“I have retraced the footsteps of our Australian diggers along the Kokoda Trail, in Papua New Guinea. I’ve also trekked along the arduous Kalimantan mountain range in the heart of Borneo, not making contact with a single person outside of our group for eight consecutive days,” said Betty.
“During my travels, I have only ever experienced a few health problems; however, I have had a few scares over the years.”
While in Lombok, a monkey grabbed Betty’s arm and bit her. Although she was wearing long sleeves at the time, the monkey tried to bite through her cuff and eventually succeeded.
“Luckily, the monkey only left an indent on my wrist and I had been vaccinated against rabies. However, if the monkey had broken the skin I would have sought advice, as it is important to visit a health clinic immediately following a potential rabies exposure to have the injury cleaned and assessed,” said Betty.
“I am particularly concerned about exposure to a variety of infectious diseases when visiting exotic destinations. I would be so disappointed if a travel illness disrupted my holiday. Personally, I want to enjoy my holiday and not end up in hospital, or in a place that has no hospital.”
Dr Moreira says anyone is potentially at risk of contracting a travel-related infectious disease, as they are not just limited to less-developed countries.6
“The risk depends on the destination as well as the type of person travelling. Certain groups of travellers are at higher risk of infectious diseases, including pregnant women, children, people with impaired immunity and immigrants returning to their country of origin to visit friends and relatives,”5 said Dr Moreira.
About the research1
The University of Sydney’s national BEACH sub-study was conducted in collaboration with CSL between May and June 2012, involving 102 GPs nation-wide who completed a survey with 2,995 patient respondents. The study analysed the international travel patterns, travel health behaviours and pre-travel vaccination rates among Australian travellers in a general practice setting.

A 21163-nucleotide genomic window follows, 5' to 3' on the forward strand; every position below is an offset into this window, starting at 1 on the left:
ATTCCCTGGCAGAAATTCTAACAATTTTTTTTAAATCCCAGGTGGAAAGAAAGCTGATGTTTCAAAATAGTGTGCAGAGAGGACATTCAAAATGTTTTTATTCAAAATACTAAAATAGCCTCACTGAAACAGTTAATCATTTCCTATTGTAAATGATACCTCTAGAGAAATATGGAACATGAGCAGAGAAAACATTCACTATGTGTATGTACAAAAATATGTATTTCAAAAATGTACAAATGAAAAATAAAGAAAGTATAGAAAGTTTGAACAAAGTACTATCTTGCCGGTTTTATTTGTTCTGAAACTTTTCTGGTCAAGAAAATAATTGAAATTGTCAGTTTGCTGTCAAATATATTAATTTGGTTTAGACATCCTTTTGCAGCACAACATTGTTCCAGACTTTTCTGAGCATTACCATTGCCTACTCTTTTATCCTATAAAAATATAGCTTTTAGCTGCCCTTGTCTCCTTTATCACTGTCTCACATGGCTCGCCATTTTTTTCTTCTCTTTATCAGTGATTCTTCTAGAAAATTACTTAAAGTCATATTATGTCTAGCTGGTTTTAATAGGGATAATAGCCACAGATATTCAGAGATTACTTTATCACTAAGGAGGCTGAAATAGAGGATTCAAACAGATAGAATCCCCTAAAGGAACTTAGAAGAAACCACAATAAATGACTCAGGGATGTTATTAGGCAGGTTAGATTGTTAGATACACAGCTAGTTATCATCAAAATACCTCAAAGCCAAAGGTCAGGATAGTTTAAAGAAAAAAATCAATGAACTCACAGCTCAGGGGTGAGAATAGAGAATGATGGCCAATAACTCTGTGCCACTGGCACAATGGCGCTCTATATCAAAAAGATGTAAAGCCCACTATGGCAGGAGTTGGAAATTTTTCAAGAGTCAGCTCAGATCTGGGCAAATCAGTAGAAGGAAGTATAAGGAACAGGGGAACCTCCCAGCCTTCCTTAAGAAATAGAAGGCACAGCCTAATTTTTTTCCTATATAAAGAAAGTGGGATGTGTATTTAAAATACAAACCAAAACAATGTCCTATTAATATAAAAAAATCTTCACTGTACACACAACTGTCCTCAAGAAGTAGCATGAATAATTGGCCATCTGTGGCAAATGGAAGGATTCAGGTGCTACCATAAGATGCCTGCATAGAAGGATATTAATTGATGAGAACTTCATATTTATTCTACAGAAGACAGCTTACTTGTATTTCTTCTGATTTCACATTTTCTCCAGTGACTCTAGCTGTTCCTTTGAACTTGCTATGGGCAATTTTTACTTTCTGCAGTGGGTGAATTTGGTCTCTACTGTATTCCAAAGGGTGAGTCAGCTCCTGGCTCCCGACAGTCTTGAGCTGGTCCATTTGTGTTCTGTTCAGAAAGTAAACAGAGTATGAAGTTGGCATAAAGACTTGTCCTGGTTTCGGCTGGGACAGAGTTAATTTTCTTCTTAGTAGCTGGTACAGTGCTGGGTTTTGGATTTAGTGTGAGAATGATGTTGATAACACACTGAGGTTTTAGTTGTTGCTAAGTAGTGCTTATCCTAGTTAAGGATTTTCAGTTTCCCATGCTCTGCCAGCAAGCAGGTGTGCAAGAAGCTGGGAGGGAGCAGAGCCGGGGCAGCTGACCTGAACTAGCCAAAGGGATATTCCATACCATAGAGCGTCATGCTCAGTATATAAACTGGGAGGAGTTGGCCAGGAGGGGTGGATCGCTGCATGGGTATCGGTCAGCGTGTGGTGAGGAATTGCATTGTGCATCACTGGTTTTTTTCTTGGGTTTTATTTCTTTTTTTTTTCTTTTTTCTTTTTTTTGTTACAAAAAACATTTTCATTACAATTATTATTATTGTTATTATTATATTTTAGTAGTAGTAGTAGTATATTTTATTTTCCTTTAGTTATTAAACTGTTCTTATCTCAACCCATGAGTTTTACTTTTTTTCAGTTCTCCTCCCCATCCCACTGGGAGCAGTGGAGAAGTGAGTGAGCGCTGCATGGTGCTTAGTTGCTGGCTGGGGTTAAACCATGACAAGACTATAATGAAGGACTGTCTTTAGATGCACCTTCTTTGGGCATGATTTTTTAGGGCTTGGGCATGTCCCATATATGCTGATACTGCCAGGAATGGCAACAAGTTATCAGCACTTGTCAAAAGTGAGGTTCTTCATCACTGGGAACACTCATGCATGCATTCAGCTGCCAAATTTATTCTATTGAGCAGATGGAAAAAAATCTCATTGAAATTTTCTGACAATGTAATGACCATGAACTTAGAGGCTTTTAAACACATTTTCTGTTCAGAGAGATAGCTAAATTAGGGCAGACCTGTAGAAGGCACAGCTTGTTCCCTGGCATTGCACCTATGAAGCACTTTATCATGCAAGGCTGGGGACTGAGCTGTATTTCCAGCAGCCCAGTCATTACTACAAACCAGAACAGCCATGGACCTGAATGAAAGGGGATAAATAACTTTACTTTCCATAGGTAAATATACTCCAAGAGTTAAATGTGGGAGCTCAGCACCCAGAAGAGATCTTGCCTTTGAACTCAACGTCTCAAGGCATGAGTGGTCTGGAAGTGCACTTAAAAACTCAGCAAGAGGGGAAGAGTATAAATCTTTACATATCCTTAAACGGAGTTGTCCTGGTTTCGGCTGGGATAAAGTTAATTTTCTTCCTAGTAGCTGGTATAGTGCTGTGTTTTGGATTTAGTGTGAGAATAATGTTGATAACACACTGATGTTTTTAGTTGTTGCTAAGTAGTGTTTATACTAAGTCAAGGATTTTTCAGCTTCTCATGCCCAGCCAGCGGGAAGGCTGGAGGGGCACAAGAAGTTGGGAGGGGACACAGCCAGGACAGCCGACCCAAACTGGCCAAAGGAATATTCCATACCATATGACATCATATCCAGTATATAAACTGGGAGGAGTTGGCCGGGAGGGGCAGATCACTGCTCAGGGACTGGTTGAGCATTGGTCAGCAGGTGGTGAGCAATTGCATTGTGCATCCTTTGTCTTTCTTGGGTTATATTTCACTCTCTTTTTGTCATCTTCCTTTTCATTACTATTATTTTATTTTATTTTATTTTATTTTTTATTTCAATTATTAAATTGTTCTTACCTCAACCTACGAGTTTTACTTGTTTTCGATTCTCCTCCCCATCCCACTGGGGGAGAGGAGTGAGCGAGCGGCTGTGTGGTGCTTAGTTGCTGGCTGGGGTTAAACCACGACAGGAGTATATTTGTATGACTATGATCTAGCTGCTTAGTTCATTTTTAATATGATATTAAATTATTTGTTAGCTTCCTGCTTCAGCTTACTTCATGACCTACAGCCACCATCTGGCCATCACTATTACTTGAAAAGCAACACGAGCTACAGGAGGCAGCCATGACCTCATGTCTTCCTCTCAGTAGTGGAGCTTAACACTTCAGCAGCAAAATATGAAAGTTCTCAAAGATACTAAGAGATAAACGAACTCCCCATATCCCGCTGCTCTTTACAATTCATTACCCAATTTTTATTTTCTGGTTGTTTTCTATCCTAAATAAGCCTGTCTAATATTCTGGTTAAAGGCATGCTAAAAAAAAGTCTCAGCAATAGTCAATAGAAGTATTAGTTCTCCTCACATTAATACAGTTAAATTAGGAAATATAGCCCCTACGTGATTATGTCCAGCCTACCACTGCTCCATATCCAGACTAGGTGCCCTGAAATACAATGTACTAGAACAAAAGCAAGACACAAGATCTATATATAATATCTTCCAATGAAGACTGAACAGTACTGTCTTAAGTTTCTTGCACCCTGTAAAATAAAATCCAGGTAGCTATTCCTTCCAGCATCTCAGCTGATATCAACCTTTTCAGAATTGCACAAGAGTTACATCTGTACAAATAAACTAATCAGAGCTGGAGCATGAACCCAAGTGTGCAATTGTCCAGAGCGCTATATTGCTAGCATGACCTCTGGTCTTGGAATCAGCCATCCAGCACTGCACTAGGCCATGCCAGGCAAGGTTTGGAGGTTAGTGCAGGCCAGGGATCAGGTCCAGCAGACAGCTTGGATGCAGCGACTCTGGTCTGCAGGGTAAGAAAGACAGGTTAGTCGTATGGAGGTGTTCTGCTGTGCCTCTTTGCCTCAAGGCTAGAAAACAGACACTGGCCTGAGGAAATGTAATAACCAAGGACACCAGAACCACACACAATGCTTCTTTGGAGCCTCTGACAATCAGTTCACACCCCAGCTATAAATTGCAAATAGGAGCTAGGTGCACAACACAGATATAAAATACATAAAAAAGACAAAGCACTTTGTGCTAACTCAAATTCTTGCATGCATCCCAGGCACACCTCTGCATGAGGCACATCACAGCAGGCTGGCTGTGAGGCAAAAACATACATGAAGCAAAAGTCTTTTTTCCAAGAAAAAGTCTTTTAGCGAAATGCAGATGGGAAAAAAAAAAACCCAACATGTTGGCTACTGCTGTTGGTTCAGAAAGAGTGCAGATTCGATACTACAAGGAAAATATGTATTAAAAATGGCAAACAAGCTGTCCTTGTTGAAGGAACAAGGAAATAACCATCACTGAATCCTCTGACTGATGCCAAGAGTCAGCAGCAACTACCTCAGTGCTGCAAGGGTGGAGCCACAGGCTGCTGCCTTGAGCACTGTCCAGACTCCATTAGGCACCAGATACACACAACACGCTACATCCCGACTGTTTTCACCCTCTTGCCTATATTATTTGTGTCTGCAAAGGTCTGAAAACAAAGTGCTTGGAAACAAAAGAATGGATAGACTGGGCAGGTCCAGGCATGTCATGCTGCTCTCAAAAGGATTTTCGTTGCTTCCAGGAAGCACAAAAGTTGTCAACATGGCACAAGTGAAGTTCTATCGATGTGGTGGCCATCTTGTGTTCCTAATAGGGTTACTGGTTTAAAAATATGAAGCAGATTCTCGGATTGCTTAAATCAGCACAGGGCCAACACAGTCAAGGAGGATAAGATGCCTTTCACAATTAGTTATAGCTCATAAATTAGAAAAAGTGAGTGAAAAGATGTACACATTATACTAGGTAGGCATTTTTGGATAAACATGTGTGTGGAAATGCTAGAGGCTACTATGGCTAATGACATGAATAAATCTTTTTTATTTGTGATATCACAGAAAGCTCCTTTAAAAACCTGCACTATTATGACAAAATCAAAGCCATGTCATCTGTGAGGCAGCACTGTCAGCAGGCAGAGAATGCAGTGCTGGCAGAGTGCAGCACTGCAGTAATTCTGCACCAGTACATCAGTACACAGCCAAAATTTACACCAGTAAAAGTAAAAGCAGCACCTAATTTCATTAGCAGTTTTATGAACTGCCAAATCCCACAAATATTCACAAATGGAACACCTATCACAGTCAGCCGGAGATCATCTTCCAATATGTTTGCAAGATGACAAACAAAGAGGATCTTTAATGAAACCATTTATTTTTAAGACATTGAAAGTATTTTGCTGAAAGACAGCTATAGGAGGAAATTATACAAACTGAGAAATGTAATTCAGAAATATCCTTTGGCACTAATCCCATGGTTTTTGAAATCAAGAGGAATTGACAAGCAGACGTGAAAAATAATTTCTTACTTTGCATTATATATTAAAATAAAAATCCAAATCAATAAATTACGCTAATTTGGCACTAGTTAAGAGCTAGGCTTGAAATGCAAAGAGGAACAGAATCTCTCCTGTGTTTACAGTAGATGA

Eight travel-related infectious diseases were included in the study: hepatitis A & B, malaria, typhoid fever, rabies, cholera, meningococcal disease and Japanese encephalitis. At-risk destinations were determined by drawing on World Health Organization (WHO) and Center for Disease Control (CDC) disease endemicity data and recommendations of those who should be considered for vaccination; although vaccination may not have been required in all travellers visiting the at-risk destinations.
For more information, please contact Kirsten Bruce or Mahsa Lotfizadeh from VIVA! Communications on 02 9968 3741 or 0401 717 566 / 0422 180 674.
Full media kit available for download on Wednesday, October 3 at www.vivacommunications.com.au/travel
- Family Medicine Research Centre (FMRC), University of Sydney. SAND abstract No. 196 from the BEACH program: Travel advice and vaccination. Sydney: FMRC University of Sydney. 2012. ISSN 1444-9072. Available at http://sydney.edu.au/medicine/fmrc/publications/sand-abstracts/196-Travel_advice_and_vaccination.pdf
- State Government of Victoria. Better Health. Travel health tips. Last reviewed January 2012. Available at http://www.betterhealth.vic.gov.au/bhcv2/bhcarticles.nsf/pages/Travel_health_tips [last accessed July 27, 2012].
- Australian Bureau of Statistics (ABS). Overseas arrivals and departures, short term departures. December 2011 (cat. No. 3401.0).
- Travel Health Advisory Group. Indonesia. 2012. Available at http://www.welltogo.com.au [Last accessed 30 August 2012].
- National Health and Medical Research Council (NHMRC). The Australian Immunisation Handbook, 9th Edition. 2008.
- Heywood et al. A cross-sectional study of pre-travel health-seeking practices among travellers departing Sydney and Bangkok airports BMC Public Health 2012; 12:321.
- Travel Health Advisory Group. Checklists and travel tips: before you go. Available at http://welltogo.com.au/checklists/beforeyougo.asp [last accessed July 27, 2012].